‘Soaring’: Square businesses grapple with staff shortages | New


Since students returned to campus, long lines, reduced hours, and staff shortages have plagued Harvard Square restaurants, reflecting broader restaurant industry trends caused by the pandemic.

Amid a nationwide shortage of restaurant workers, businesses in Harvard Square have been inundated with customers, forcing stores to cut hours and halt online orders as queues stretch out of doors. their doors.

Help Wanted signs adorn Harvard Square storefronts, including Black Sheep Bagel Cafe, Clover Food Lab, Dig, The Hourly Oyster House, Insomnia Cookies, Kung Fu Tea, Playa Bowls, Russell House Tavern, Tatte Bakery & Cafe and Topdrawer .

Despite posting about 1 million job vacancies in March, the U.S. restaurant industry had 1.7 million fewer jobs filled in May than before the pandemic, according to the Washington Post.

The owner of Mr Bartley’s Burger Cottage, Joshua S. Huggard, said he was struggling to hire new employees. After unsuccessful job offers on Indeed.com, he said he resorted to dating.

“The biggest problem with understaffing is that you don’t want to lose the integrity of your brand and compromise on service and quality. It can be difficult at times, especially with impatient guests entering, ”said Huggard.

Some of Harvard Square’s longest queues over the past month have beset Harvard Square’s popular Tatte Bakery & Cafe restaurant.

Tatte spokeswoman Diana C. Pisciotta wrote in an email that the store has significantly reduced its hours of operation – the cafe now closes at 4 p.m. instead of 9 p.m. – to let its managers ” additional time for recruitment, integration and training ”.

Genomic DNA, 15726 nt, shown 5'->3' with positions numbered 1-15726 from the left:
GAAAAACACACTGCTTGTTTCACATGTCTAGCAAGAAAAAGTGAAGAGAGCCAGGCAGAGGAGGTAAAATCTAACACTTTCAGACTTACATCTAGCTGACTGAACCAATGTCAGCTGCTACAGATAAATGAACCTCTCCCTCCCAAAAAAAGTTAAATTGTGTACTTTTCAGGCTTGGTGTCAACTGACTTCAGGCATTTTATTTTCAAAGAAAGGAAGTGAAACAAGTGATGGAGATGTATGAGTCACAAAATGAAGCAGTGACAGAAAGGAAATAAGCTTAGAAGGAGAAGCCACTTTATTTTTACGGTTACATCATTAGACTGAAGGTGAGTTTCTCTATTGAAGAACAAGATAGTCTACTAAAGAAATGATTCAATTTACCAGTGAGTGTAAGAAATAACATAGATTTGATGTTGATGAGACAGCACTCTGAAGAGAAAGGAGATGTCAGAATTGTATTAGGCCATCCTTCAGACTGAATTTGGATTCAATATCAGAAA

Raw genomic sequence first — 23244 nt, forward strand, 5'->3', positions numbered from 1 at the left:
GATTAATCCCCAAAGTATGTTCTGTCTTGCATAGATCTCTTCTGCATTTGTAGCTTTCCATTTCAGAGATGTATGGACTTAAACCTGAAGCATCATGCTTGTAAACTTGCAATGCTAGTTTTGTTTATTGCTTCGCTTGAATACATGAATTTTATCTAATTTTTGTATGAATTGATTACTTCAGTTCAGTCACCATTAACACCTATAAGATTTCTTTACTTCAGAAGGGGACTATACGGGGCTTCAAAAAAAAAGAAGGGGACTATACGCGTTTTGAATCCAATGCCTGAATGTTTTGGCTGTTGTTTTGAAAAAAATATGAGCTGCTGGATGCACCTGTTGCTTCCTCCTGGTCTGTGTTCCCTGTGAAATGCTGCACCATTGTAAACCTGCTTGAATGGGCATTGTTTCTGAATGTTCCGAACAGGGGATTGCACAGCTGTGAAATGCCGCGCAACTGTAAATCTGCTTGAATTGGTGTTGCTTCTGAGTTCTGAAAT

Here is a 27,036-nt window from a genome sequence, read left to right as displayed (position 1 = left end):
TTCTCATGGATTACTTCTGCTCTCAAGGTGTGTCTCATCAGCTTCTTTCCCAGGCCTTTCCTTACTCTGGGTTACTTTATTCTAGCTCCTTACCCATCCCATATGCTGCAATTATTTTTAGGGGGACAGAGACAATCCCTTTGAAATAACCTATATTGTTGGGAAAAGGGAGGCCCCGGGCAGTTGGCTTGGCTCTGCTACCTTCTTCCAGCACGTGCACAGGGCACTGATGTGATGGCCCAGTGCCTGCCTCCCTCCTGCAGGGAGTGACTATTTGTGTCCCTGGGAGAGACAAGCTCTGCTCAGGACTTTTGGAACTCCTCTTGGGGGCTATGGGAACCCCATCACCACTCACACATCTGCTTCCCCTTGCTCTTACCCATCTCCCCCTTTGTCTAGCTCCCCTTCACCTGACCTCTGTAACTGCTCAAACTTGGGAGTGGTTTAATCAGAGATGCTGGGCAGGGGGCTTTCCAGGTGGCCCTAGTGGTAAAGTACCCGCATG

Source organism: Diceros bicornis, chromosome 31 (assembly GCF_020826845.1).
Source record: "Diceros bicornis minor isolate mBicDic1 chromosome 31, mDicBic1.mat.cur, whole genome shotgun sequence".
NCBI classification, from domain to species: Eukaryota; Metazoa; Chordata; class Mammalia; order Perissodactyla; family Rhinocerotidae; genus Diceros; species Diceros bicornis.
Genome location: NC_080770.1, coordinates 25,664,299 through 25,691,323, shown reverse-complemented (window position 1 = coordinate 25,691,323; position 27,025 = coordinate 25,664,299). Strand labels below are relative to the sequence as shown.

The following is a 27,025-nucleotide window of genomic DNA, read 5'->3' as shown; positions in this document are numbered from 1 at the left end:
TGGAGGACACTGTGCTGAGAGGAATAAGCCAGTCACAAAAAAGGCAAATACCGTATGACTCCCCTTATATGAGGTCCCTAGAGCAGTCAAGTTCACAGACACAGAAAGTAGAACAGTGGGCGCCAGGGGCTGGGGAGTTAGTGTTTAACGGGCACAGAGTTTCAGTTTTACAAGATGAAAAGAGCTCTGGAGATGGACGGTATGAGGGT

“The restaurant industry, like many others, is facing a difficult climb: labor shortages, supply chain disruptions, rising costs and Covid,” she wrote. .

Annina C. Kennedy-Yoon ’20, a barista at Darwin’s Ltd. who is involved in the coffee chain employee unionization efforts, said staff turnover was a persistent challenge at Darwin’s.

“There’s a huge turnover in the food service industry which makes it really tough,” she said. “We keep recruiting new people who will maybe stay with us for a month, and so you train them for say a week and a half, and they work until the end of the month, and then we have to find a new person. “

Kennedy-Yoon added that Darwin is “constantly short of staff”.

“It’s hard to be in a position where every minute that you’re on time, you’re constantly going, going, going,” she said.

Jonathan F. Belton, Boston District Manager at Topdrawer, a “lifestyle accessories” store in Harvard Square, said that although the company has also experienced staff shortages, he has been able to keep some employees on board by giving priority to their safety.

“What kept me on staff this year was to create a safe environment for everyone, an environment where people felt comfortable coming to work and being safe in Covid conditions,” he said. -he declares.

A sign advertising job openings is displayed on the window of JP Licks, an ice cream shop in Harvard Square, amid a nationwide shortage of restaurant workers. By Truong L. Nguyen

Some students said they noticed understaffing and long wait times as they tried to grab a bite to eat off campus.

The long lines at Tatte discouraged Katherin T. Vasquez Sanchez ’25 from frequenting the establishment.

“Usually I love going there, but I stopped going because the lines were so long and I have classes in the morning,” she said. “I would say the wait time is probably 20 minutes to half an hour.”

Nahla C. Owens ’25 said she noticed companies like Insomnia Cookies and Kung Fu Tea – both of which are looking for new employees – frequently overflowing with customers in the evenings.

“One person is responsible for taking people’s orders, making ice cream and taking cookies,” she said of Insomnia.

Owens said she sympathizes with overworked employees who struggle to meet customer demands.

“It’s sad to come in and see only one or two of the staff, especially at Kung Fu Tea, having a hard time making drinks, especially when there is a line outside the door. students, ”Owens added. “I can imagine it could be stressful for them.”

– Editor Tracy Jiang can be contacted at tracy.jiang@thecrimson.com. Follow her on Twitter @_tracyjiang_.

– Editor Davin W. Shi can be contacted at davin.shi@thecrimson.com.

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